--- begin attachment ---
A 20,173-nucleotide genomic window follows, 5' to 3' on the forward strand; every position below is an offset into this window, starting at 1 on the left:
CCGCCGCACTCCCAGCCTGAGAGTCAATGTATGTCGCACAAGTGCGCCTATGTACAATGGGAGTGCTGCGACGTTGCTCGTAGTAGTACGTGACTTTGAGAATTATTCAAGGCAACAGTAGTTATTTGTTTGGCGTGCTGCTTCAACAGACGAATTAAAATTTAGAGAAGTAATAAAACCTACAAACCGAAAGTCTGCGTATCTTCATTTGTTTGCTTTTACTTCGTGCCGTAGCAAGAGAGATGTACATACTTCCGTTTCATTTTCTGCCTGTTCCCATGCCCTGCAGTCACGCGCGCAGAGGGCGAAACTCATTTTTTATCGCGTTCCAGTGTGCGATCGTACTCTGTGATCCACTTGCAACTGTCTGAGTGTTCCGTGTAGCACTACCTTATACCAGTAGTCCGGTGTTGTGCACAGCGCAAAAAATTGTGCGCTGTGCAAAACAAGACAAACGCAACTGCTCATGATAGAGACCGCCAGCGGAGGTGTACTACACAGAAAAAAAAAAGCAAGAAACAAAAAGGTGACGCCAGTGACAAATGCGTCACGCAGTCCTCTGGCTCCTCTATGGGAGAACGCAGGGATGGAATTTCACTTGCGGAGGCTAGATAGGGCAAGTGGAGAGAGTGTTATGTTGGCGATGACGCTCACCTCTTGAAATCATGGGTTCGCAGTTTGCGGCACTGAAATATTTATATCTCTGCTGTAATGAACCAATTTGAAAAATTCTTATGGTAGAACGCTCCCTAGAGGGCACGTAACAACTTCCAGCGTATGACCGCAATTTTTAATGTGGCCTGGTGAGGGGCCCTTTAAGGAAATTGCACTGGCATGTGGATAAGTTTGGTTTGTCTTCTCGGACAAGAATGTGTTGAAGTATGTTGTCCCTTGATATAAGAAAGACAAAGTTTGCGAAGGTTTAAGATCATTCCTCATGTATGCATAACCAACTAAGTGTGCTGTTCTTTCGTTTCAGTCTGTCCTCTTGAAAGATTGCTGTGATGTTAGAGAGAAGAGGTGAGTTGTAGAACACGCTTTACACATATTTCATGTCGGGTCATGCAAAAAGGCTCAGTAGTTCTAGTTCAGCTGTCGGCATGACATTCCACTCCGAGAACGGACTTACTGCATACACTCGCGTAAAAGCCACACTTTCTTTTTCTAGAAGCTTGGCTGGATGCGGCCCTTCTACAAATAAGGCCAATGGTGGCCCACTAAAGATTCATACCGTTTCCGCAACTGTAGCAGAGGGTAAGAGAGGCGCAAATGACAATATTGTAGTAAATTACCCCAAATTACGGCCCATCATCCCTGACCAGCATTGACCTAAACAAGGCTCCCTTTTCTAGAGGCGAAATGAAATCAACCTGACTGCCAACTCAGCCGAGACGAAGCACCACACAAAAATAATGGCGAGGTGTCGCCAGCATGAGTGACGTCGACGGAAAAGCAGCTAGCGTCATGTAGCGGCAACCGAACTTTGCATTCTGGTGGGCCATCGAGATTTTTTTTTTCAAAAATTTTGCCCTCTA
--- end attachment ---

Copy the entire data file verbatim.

A 20,173-nucleotide genomic window follows, 5' to 3' on the forward strand; every position below is an offset into this window, starting at 1 on the left:
CCGCCGCACTCCCAGCCTGAGAGTCAATGTATGTCGCACAAGTGCGCCTATGTACAATGGGAGTGCTGCGACGTTGCTCGTAGTAGTACGTGACTTTGAGAATTATTCAAGGCAACAGTAGTTATTTGTTTGGCGTGCTGCTTCAACAGACGAATTAAAATTTAGAGAAGTAATAAAACCTACAAACCGAAAGTCTGCGTATCTTCATTTGTTTGCTTTTACTTCGTGCCGTAGCAAGAGAGATGTACATACTTCCGTTTCATTTTCTGCCTGTTCCCATGCCCTGCAGTCACGCGCGCAGAGGGCGAAACTCATTTTTTATCGCGTTCCAGTGTGCGATCGTACTCTGTGATCCACTTGCAACTGTCTGAGTGTTCCGTGTAGCACTACCTTATACCAGTAGTCCGGTGTTGTGCACAGCGCAAAAAATTGTGCGCTGTGCAAAACAAGACAAACGCAACTGCTCATGATAGAGACCGCCAGCGGAGGTGTACTACACAGAAAAAAAAAAGCAAGAAACAAAAAGGTGACGCCAGTGACAAATGCGTCACGCAGTCCTCTGGCTCCTCTATGGGAGAACGCAGGGATGGAATTTCACTTGCGGAGGCTAGATAGGGCAAGTGGAGAGAGTGTTATGTTGGCGATGACGCTCACCTCTTGAAATCATGGGTTCGCAGTTTGCGGCACTGAAATATTTATATCTCTGCTGTAATGAACCAATTTGAAAAATTCTTATGGTAGAACGCTCCCTAGAGGGCACGTAACAACTTCCAGCGTATGACCGCAATTTTTAATGTGGCCTGGTGAGGGGCCCTTTAAGGAAATTGCACTGGCATGTGGATAAGTTTGGTTTGTCTTCTCGGACAAGAATGTGTTGAAGTATGTTGTCCCTTGATATAAGAAAGACAAAGTTTGCGAAGGTTTAAGATCATTCCTCATGTATGCATAACCAACTAAGTGTGCTGTTCTTTCGTTTCAGTCTGTCCTCTTGAAAGATTGCTGTGATGTTAGAGAGAAGAGGTGAGTTGTAGAACACGCTTTACACATATTTCATGTCGGGTCATGCAAAAAGGCTCAGTAGTTCTAGTTCAGCTGTCGGCATGACATTCCACTCCGAGAACGGACTTACTGCATACACTCGCGTAAAAGCCACACTTTCTTTTTCTAGAAGCTTGGCTGGATGCGGCCCTTCTACAAATAAGGCCAATGGTGGCCCACTAAAGATTCATACCGTTTCCGCAACTGTAGCAGAGGGTAAGAGAGGCGCAAATGACAATATTGTAGTAAATTACCCCAAATTACGGCCCATCATCCCTGACCAGCATTGACCTAAACAAGGCTCCCTTTTCTAGAGGCGAAATGAAATCAACCTGACTGCCAACTCAGCCGAGACGAAGCACCACACAAAAATAATGGCGAGGTGTCGCCAGCATGAGTGACGTCGACGGAAAAGCAGCTAGCGTCATGTAGCGGCAACCGAACTTTGCATTCTGGTGGGCCATCGAGATTTTTTTTTTCAAAAATTTTGCCCTCTA